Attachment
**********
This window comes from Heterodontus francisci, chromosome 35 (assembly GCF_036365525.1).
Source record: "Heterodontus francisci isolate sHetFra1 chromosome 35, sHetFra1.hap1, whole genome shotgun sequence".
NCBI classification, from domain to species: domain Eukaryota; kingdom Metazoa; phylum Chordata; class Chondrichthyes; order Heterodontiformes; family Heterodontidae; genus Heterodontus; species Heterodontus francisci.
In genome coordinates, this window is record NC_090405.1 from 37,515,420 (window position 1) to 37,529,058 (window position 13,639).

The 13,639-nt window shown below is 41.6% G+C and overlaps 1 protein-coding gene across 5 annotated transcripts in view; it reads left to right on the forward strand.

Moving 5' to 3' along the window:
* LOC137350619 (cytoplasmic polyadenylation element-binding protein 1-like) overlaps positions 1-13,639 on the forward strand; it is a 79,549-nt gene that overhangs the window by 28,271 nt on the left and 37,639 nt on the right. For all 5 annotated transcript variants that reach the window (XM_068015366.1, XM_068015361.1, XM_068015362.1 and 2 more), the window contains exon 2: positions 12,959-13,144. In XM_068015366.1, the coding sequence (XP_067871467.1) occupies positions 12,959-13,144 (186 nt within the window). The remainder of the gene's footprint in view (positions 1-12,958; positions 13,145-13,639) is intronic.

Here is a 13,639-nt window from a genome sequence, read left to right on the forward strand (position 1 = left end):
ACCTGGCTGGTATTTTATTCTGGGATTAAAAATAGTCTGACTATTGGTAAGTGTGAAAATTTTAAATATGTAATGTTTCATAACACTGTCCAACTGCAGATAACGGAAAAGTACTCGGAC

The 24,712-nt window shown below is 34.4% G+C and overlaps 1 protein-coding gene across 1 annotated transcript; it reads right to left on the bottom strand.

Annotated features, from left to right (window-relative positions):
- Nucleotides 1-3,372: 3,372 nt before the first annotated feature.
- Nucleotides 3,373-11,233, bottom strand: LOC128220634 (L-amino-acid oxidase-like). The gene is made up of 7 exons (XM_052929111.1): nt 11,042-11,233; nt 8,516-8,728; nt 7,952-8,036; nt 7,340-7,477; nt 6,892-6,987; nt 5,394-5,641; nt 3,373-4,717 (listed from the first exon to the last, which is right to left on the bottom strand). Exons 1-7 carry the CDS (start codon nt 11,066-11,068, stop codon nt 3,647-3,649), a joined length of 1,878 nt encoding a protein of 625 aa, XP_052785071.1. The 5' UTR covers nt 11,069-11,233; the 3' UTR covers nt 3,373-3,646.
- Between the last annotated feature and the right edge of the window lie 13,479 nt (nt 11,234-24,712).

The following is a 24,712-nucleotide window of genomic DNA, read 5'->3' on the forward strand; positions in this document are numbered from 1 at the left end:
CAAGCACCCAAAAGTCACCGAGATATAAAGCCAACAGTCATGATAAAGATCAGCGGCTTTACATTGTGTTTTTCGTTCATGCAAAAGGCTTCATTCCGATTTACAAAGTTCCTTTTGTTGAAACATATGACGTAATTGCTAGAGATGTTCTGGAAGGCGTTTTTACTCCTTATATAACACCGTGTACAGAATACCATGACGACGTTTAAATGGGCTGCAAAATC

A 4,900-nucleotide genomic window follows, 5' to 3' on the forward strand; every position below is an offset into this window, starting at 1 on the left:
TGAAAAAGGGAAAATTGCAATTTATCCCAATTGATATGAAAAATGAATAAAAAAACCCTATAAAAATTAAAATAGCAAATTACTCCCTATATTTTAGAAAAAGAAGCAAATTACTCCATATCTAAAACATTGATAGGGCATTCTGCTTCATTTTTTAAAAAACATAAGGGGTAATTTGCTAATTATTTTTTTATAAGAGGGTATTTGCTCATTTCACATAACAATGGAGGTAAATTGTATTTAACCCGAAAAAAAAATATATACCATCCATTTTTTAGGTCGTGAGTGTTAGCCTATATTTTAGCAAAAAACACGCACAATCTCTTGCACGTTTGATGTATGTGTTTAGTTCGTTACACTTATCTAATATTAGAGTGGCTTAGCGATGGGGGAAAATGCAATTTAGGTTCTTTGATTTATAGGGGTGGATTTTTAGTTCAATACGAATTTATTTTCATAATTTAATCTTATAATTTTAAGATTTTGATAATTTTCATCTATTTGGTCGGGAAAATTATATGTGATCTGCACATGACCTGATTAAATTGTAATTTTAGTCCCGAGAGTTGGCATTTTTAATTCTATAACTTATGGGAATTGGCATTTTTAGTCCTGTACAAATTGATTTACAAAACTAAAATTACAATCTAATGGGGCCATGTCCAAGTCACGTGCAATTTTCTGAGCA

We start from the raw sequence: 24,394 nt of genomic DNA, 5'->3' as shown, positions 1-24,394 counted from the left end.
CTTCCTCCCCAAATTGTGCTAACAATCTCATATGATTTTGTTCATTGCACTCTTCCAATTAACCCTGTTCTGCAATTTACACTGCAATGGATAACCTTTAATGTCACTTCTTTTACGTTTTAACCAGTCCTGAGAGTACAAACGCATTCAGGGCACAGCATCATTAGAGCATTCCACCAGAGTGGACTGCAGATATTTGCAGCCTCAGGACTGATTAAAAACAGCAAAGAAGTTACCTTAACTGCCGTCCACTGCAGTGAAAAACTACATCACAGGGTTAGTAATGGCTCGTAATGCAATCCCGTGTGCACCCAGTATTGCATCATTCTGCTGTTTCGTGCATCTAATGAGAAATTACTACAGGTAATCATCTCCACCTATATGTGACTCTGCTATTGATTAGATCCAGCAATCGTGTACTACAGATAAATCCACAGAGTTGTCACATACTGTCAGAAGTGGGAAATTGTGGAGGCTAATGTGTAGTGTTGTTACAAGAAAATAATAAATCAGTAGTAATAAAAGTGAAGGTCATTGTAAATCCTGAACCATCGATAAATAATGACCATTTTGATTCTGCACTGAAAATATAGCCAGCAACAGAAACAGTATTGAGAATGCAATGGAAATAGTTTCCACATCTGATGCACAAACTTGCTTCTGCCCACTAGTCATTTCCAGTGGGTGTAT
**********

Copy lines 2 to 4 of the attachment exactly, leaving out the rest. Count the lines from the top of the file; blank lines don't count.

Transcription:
Source record: "Heterodontus francisci isolate sHetFra1 chromosome 35, sHetFra1.hap1, whole genome shotgun sequence".
NCBI classification, from domain to species: domain Eukaryota; kingdom Metazoa; phylum Chordata; class Chondrichthyes; order Heterodontiformes; family Heterodontidae; genus Heterodontus; species Heterodontus francisci.
In genome coordinates, this window is record NC_090405.1 from 37,515,420 (window position 1) to 37,529,058 (window position 13,639).